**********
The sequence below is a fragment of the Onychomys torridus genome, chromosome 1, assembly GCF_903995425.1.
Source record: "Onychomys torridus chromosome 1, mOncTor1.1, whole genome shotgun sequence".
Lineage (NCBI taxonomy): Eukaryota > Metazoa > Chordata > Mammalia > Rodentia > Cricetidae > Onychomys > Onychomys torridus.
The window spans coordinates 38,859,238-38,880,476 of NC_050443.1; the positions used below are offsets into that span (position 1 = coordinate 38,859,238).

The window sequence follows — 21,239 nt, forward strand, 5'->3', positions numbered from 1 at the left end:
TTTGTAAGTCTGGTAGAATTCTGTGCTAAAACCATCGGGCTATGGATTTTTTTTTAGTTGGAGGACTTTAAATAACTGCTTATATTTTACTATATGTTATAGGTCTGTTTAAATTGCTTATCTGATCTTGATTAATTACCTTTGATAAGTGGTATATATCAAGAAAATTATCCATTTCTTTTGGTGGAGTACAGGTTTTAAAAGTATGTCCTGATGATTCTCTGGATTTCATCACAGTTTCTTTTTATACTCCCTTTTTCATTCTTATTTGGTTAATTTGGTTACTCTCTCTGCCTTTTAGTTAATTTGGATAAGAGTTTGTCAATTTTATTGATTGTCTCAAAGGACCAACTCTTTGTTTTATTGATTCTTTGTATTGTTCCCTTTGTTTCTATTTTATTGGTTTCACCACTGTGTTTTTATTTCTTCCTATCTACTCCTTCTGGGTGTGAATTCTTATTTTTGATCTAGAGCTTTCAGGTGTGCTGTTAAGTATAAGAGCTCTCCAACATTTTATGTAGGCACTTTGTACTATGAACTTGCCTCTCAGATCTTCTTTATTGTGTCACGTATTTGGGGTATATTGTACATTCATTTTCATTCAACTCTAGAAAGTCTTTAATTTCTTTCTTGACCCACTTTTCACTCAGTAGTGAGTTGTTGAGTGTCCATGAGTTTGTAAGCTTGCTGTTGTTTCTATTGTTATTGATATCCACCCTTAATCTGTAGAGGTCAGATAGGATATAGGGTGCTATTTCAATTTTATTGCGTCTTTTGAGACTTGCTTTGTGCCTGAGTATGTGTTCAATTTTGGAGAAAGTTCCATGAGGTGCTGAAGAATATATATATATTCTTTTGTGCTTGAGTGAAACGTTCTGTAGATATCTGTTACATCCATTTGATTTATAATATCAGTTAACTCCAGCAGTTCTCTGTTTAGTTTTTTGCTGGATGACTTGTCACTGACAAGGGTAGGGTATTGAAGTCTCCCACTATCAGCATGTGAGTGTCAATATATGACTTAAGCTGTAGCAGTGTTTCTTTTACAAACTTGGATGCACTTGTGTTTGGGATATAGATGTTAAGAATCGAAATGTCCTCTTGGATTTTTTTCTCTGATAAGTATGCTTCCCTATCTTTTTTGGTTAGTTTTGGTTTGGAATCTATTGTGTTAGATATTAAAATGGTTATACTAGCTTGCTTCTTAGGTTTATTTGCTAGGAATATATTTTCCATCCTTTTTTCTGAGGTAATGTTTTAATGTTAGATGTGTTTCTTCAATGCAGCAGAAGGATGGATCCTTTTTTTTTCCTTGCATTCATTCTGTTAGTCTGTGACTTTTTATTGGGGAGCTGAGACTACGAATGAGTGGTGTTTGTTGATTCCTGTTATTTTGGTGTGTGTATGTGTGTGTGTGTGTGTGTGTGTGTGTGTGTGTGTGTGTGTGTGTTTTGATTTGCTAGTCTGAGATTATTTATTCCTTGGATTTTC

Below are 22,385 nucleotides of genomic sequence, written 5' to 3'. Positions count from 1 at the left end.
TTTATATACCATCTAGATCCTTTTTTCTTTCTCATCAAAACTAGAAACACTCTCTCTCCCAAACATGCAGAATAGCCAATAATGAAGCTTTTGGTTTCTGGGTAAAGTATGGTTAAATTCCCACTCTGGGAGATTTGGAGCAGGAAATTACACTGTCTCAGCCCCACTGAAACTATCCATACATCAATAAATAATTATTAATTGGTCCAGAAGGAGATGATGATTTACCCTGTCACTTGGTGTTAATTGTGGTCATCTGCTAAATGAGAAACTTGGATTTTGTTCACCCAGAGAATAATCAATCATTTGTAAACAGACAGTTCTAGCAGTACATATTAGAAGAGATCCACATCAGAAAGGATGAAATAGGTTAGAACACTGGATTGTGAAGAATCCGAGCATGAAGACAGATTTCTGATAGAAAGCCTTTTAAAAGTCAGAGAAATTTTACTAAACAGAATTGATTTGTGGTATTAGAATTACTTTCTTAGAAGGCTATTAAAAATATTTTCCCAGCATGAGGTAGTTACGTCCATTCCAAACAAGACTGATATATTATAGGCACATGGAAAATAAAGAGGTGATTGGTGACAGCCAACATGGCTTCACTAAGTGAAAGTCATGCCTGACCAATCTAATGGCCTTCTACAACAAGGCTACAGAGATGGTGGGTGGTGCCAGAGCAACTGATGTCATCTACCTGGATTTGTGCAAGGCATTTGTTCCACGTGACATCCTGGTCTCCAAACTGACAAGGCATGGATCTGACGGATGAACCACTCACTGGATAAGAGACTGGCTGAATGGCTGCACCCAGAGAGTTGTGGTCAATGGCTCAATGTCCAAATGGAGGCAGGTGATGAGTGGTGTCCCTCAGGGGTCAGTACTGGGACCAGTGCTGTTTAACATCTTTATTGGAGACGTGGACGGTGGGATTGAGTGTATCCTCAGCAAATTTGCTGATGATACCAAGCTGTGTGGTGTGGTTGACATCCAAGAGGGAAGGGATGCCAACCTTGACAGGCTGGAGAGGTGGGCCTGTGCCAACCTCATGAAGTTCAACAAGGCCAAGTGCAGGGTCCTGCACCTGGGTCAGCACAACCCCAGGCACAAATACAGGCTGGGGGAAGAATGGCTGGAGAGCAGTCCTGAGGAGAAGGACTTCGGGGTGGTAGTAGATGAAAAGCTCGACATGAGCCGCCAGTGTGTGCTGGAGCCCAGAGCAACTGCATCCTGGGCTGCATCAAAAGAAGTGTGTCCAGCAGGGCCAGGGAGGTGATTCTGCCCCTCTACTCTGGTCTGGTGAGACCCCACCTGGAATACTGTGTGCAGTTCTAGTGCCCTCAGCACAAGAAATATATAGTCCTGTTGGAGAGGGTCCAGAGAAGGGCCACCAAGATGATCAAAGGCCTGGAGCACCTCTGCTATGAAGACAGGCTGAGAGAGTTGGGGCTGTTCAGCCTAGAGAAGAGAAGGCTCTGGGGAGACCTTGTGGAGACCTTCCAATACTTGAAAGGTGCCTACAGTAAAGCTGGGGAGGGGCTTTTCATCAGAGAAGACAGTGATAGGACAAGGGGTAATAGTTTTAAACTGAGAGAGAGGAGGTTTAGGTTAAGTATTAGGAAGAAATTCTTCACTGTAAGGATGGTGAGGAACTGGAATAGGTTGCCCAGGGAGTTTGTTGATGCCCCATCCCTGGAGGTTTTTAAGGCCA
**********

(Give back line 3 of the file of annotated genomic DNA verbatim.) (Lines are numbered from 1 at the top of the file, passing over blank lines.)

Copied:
Lineage (NCBI taxonomy): Eukaryota > Metazoa > Chordata > Mammalia > Rodentia > Cricetidae > Onychomys > Onychomys torridus.